Public Perception of Teachers

Public Perception of Teachers According to the recent Phi Delta Kappa/Gallup annual poll, "three of four Americans say they have trust and confidence in the men and women who teach children in the public schools"--a finding that's stayed steady for the past three years.

However, there's also been escalating negative rhetoric about teachers--or what president of the American Federation of Teachers Randi Weingarten has called the "demonization" of teachers--over the last few years, especially by politicians and other public figures.

As a teacher, how do you think the public perceives your profession? Does this affect your practice--and how? What could you and your colleagues do to alter public perceptions about your profession? Or, considering how many other responsibilities you have, should you leave that up to someone else? Ideally, how do you hope the public's view of teachers will change over the next 10 years?

Follow-up: 'Think Different' About Teaching

Alison Crowley In my first post, I defined teachers as experts. My approach to shifting the paradigm about the public perception of teaching is to consider what teacher leaders can do—and once again I am inspired by my own teaching swag. In my classroom is a series of posters with the slogan "Think Different" that highlights people who have thought differently, like Cesar Chavez and Amelia Earhart. Their purpose is to inspire my students, but maybe they can help us solve this issue as well. What if we could... 1) Think different ... about teacher preparation. If we truly believe...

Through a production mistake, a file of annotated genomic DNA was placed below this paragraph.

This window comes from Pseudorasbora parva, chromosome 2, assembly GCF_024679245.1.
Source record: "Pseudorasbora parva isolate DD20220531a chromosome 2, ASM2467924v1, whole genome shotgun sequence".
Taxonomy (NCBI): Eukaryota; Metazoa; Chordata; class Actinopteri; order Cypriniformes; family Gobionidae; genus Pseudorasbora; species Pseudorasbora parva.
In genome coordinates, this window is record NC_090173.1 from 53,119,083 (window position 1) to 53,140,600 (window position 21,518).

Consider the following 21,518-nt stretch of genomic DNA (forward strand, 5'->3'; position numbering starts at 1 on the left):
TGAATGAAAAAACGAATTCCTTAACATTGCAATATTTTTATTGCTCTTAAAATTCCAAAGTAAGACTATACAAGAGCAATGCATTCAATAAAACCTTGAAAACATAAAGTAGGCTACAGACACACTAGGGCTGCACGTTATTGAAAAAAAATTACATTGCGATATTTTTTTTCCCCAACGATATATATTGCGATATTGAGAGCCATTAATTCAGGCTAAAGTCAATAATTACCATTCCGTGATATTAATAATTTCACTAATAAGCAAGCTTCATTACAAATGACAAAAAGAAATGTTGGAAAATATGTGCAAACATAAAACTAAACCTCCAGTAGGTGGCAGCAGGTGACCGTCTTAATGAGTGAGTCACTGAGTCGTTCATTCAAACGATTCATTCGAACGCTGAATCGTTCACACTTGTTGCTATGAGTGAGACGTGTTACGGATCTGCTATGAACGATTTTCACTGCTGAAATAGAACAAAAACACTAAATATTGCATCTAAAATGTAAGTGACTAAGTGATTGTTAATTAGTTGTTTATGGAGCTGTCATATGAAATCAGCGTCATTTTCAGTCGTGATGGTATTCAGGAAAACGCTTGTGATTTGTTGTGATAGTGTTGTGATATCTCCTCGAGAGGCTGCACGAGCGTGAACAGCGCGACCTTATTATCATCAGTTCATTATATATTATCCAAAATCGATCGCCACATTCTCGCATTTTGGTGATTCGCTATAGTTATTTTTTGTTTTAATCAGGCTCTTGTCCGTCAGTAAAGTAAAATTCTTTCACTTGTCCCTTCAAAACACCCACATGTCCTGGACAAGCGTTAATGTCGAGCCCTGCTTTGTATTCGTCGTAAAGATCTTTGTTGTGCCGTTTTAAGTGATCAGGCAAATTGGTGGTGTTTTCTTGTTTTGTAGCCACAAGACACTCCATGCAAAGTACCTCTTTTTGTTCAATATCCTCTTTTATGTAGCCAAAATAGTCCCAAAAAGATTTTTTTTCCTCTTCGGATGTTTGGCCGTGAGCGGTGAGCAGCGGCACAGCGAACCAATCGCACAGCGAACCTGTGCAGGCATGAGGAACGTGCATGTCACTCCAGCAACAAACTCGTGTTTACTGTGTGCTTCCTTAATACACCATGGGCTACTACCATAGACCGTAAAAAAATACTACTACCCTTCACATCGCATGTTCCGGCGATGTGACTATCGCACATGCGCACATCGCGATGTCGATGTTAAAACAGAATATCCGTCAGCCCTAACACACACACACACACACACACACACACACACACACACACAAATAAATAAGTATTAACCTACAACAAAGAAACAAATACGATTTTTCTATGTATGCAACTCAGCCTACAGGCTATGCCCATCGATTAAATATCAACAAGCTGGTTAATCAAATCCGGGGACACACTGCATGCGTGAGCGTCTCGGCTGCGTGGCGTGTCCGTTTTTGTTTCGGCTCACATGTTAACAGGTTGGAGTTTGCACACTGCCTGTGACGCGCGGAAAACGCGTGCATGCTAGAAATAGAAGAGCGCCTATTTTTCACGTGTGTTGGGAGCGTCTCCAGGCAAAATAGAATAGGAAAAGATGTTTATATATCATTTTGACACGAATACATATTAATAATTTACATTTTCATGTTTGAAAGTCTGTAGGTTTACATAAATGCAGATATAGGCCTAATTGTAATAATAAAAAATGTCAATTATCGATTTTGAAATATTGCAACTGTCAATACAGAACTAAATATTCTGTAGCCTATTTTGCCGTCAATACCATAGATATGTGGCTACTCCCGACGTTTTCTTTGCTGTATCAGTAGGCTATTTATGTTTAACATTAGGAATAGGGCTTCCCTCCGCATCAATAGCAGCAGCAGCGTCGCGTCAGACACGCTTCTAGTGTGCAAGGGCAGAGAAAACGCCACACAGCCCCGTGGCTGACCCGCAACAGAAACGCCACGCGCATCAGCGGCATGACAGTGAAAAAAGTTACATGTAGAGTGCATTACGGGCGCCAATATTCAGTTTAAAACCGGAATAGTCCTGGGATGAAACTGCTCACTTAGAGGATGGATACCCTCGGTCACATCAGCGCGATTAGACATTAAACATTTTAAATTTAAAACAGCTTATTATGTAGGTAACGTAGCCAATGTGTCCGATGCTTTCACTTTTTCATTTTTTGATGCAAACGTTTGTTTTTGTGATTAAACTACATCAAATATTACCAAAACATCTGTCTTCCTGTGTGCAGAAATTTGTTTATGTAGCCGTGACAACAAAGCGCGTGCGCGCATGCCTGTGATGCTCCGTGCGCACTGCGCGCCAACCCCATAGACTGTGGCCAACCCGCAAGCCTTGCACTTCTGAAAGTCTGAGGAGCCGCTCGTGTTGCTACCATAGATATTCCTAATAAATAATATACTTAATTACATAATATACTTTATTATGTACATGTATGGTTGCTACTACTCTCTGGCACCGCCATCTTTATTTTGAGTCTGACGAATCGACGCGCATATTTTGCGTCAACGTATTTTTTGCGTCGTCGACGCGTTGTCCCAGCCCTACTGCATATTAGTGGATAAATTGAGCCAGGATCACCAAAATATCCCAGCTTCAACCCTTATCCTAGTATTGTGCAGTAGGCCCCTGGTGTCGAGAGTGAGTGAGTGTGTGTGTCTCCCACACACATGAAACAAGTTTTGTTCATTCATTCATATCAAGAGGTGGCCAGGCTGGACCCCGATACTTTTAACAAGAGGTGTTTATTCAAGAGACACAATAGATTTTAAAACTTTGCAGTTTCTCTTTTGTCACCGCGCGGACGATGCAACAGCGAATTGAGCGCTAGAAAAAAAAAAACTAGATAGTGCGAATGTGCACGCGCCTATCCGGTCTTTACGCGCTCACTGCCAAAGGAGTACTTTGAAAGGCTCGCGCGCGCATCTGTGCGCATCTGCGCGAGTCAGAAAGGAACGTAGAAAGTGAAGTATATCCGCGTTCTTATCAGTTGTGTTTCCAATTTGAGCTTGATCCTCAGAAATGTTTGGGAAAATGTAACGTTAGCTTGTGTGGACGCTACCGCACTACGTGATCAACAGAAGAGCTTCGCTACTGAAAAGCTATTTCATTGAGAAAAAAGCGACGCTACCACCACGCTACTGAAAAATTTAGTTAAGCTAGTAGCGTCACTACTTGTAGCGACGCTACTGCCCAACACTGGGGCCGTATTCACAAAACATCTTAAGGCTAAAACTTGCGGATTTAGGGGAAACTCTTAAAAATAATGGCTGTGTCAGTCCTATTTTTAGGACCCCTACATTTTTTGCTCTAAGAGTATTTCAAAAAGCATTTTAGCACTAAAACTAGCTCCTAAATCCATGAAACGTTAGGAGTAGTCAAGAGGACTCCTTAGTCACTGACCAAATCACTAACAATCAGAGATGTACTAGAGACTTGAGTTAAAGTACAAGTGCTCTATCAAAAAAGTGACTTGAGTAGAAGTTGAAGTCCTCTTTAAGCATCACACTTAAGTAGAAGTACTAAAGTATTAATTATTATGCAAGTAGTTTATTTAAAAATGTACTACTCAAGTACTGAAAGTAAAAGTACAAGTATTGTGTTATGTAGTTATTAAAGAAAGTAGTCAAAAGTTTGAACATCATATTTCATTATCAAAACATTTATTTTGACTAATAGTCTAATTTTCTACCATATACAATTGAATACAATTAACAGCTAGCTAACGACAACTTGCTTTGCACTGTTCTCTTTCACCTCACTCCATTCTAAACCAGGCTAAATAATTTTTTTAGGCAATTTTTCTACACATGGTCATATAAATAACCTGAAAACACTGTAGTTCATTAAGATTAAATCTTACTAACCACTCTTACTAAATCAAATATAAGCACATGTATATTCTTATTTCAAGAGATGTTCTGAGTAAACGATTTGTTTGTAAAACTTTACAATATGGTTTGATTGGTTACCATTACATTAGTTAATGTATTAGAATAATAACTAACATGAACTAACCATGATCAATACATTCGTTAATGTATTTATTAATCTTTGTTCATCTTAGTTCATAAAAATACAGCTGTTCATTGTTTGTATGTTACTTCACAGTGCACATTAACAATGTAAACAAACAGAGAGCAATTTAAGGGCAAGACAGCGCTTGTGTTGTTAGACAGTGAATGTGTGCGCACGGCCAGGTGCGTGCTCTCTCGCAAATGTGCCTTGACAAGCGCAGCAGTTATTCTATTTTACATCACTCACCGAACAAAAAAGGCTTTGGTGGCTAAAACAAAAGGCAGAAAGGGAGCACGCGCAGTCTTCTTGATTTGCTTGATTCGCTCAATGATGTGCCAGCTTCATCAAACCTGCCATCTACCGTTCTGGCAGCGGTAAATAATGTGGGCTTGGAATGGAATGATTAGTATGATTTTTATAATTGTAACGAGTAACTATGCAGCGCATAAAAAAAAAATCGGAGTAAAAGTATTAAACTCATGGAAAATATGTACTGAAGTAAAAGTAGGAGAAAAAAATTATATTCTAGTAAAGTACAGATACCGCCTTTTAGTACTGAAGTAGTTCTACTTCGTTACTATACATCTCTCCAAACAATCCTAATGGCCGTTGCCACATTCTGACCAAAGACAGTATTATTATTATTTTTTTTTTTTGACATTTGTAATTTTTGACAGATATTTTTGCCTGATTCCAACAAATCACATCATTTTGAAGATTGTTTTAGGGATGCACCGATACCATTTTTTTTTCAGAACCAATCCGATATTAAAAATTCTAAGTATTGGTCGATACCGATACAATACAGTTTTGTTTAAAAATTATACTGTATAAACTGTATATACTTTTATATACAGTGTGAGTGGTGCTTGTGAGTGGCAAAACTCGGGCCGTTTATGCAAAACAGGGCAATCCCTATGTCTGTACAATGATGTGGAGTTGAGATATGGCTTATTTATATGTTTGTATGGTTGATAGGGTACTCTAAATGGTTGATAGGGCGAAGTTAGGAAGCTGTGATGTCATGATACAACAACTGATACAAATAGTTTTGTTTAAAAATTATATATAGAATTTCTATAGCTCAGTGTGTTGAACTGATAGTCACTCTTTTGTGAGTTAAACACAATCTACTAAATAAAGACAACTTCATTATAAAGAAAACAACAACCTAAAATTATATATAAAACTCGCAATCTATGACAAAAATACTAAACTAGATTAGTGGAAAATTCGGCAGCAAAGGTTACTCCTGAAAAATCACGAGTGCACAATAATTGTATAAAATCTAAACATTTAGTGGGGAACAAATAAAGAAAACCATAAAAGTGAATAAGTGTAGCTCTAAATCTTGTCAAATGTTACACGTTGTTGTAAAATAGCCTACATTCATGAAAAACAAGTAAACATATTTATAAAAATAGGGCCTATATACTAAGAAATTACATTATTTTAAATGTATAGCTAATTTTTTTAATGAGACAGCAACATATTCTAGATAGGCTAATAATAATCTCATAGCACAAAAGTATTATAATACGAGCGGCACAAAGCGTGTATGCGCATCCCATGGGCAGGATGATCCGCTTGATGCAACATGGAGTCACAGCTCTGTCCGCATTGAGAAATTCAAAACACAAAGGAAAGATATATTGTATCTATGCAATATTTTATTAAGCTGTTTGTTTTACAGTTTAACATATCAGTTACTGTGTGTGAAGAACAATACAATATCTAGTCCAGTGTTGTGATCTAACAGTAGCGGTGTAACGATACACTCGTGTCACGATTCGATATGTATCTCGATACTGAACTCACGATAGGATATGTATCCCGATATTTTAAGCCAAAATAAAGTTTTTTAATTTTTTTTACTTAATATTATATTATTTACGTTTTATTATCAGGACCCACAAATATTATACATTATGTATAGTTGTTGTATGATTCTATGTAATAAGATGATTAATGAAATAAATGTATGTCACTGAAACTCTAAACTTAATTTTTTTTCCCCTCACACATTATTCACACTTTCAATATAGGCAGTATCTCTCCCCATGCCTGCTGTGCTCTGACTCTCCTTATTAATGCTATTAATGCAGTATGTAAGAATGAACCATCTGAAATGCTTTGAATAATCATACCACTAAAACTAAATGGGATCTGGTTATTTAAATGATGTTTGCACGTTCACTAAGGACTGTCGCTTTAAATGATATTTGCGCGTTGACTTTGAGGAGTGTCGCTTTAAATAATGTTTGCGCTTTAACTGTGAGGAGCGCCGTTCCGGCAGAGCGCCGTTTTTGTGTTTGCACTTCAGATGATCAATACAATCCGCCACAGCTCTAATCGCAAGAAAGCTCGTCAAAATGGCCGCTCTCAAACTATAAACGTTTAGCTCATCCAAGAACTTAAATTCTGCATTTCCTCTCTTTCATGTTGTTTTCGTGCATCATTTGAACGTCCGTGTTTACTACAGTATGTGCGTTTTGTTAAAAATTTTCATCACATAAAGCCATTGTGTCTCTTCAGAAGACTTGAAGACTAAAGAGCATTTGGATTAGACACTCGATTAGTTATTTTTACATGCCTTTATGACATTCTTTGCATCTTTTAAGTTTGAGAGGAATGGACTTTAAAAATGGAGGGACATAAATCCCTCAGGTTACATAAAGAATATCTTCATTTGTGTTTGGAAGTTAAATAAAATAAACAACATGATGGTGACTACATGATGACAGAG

Follow-Up: Making Teacher Voice Purposeful

Sarah Brown Wessling Each time I participate in a Teaching Ahead Roundtable discussion, I find myself digging deeper into the issues because of the way the conversations evolve. And it's usually when I'm in the midst of commenting on comments that I find some of my most interesting thinking unearthed. Here are three "ah-ha" moments I had throughout this week of thinking about teacher perception. 1. Everything is political. As I was responding to David Cohen's first piece, "Four Ways for Teachers to Engage", I was reminded me that everything we do is political. Saying or doing nothing at all ...


Follow-Up: Committing to Engagement

David B. Cohen In my last post, I offered four suggestions for teacher engagement that I believe would improve schools and learning and at the same time inform public perceptions of teachers. If you're inclined to boost your engagement now but you're unsure of where to start, here is a short follow-up list of engagement activities that I think are manageable, motivating, and productive. Invite guest speakers and visitors to your class. Over the years, my students have had visits and Skype conferences with a few authors, a publisher, a university professor, a physician, a social worker, a retired dentist, ...


Follow-Up: Becoming 'Pro-Education Launch Pads'

Megan M. Allen First of all, a big thank you to mbhirst for posing a great question and reframing our discussion. How can we launch the education of the public about education? We've debunked some myths ... but now what? Below are a few starters to get the conversational ball rolling. Let's begin a list of what educators can do to become "pro-education launch pads": Bring light to the "invisible work" that educators do, as suggested by Sarah Brown Wessling. To name a few examples—the professional learning and reading, the reflecting with peers, the advocacy, the data analysis. This work...


Follow-Up: Changing Tomorrow's Perceptions of Teachers Today